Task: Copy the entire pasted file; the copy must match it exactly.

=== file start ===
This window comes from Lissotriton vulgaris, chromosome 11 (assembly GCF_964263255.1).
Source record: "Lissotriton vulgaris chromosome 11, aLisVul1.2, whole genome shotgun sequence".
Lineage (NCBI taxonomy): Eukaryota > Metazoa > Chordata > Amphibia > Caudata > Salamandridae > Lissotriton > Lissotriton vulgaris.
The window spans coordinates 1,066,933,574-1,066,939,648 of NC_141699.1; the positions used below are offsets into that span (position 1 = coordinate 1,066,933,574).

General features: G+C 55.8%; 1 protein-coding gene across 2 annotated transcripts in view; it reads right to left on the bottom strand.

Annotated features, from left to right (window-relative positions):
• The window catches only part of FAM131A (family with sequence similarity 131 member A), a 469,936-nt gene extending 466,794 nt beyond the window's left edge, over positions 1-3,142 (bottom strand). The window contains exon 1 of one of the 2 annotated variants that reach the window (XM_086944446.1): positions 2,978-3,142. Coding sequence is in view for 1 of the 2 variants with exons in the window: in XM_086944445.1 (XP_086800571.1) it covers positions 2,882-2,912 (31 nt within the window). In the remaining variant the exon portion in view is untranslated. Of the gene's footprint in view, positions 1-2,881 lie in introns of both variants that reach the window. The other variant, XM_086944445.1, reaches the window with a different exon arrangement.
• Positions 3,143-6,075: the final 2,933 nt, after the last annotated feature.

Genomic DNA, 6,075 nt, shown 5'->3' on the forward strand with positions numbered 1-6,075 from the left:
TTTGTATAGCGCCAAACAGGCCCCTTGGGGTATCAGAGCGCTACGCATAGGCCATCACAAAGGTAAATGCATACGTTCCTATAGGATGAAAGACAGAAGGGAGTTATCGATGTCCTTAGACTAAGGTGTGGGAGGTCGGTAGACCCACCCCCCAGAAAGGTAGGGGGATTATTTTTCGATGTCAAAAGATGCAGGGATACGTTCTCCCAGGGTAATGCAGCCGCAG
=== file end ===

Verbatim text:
This window comes from Lissotriton vulgaris, chromosome 11 (assembly GCF_964263255.1).
Source record: "Lissotriton vulgaris chromosome 11, aLisVul1.2, whole genome shotgun sequence".
Lineage (NCBI taxonomy): Eukaryota > Metazoa > Chordata > Amphibia > Caudata > Salamandridae > Lissotriton > Lissotriton vulgaris.
The window spans coordinates 1,066,933,574-1,066,939,648 of NC_141699.1; the positions used below are offsets into that span (position 1 = coordinate 1,066,933,574).

General features: G+C 55.8%; 1 protein-coding gene across 2 annotated transcripts in view; it reads right to left on the bottom strand.

Annotated features, from left to right (window-relative positions):
• The window catches only part of FAM131A (family with sequence similarity 131 member A), a 469,936-nt gene extending 466,794 nt beyond the window's left edge, over positions 1-3,142 (bottom strand). The window contains exon 1 of one of the 2 annotated variants that reach the window (XM_086944446.1): positions 2,978-3,142. Coding sequence is in view for 1 of the 2 variants with exons in the window: in XM_086944445.1 (XP_086800571.1) it covers positions 2,882-2,912 (31 nt within the window). In the remaining variant the exon portion in view is untranslated. Of the gene's footprint in view, positions 1-2,881 lie in introns of both variants that reach the window. The other variant, XM_086944445.1, reaches the window with a different exon arrangement.
• Positions 3,143-6,075: the final 2,933 nt, after the last annotated feature.

Genomic DNA, 6,075 nt, shown 5'->3' on the forward strand with positions numbered 1-6,075 from the left:
TTTGTATAGCGCCAAACAGGCCCCTTGGGGTATCAGAGCGCTACGCATAGGCCATCACAAAGGTAAATGCATACGTTCCTATAGGATGAAAGACAGAAGGGAGTTATCGATGTCCTTAGACTAAGGTGTGGGAGGTCGGTAGACCCACCCCCCAGAAAGGTAGGGGGATTATTTTTCGATGTCAAAAGATGCAGGGATACGTTCTCCCAGGGTAATGCAGCCGCAG